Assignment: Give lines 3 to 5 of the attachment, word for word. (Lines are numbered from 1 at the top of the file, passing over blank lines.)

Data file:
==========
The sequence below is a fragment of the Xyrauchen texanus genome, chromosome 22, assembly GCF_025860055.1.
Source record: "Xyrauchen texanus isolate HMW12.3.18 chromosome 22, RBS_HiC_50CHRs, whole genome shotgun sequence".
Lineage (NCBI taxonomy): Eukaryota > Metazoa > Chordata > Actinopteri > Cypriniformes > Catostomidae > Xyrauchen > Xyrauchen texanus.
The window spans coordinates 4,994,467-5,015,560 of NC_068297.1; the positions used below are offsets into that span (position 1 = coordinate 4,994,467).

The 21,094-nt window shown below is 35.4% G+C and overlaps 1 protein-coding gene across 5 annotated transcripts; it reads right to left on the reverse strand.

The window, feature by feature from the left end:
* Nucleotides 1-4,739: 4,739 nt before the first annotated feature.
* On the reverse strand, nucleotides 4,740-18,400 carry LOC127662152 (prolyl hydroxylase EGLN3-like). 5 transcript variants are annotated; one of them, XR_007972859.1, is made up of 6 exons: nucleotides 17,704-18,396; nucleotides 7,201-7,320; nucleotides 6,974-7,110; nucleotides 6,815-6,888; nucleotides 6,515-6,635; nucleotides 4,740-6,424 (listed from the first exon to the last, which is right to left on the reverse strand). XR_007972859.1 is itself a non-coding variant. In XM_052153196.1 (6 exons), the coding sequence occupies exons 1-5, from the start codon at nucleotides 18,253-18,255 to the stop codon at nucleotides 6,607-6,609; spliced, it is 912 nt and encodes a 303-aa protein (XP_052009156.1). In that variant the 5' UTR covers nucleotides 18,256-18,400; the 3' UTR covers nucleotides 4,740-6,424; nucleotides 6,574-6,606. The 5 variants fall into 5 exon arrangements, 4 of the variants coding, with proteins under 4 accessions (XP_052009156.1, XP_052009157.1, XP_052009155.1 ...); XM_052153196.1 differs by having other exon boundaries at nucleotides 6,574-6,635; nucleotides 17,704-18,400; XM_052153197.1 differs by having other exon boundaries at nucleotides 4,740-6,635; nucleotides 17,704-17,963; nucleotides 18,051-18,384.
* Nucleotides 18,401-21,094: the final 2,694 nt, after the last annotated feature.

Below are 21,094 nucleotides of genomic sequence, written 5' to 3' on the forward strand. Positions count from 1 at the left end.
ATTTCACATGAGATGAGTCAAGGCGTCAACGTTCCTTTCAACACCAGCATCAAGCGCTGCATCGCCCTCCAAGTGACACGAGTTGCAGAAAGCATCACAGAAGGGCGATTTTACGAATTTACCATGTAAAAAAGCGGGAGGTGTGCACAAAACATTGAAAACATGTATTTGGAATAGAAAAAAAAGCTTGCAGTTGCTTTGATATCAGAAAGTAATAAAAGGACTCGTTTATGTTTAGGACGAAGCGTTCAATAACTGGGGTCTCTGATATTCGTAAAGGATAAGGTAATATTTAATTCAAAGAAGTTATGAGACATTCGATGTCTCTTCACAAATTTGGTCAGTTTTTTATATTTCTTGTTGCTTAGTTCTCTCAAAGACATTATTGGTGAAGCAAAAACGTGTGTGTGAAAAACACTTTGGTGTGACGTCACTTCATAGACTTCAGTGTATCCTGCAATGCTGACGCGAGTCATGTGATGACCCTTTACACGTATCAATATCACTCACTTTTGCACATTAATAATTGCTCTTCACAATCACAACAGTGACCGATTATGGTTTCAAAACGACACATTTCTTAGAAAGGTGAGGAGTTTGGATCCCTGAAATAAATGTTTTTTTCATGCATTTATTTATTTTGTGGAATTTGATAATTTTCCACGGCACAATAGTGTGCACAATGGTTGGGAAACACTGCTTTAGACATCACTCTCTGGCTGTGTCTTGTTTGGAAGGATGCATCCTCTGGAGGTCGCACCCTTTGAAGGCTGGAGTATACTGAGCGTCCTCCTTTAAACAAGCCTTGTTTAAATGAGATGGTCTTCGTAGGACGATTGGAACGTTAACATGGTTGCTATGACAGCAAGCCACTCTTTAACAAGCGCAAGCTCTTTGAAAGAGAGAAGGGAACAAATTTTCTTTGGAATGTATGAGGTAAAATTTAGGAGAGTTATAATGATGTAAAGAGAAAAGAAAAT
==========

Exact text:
Lineage (NCBI taxonomy): Eukaryota > Metazoa > Chordata > Actinopteri > Cypriniformes > Catostomidae > Xyrauchen > Xyrauchen texanus.
The window spans coordinates 4,994,467-5,015,560 of NC_068297.1; the positions used below are offsets into that span (position 1 = coordinate 4,994,467).

The 21,094-nt window shown below is 35.4% G+C and overlaps 1 protein-coding gene across 5 annotated transcripts; it reads right to left on the reverse strand.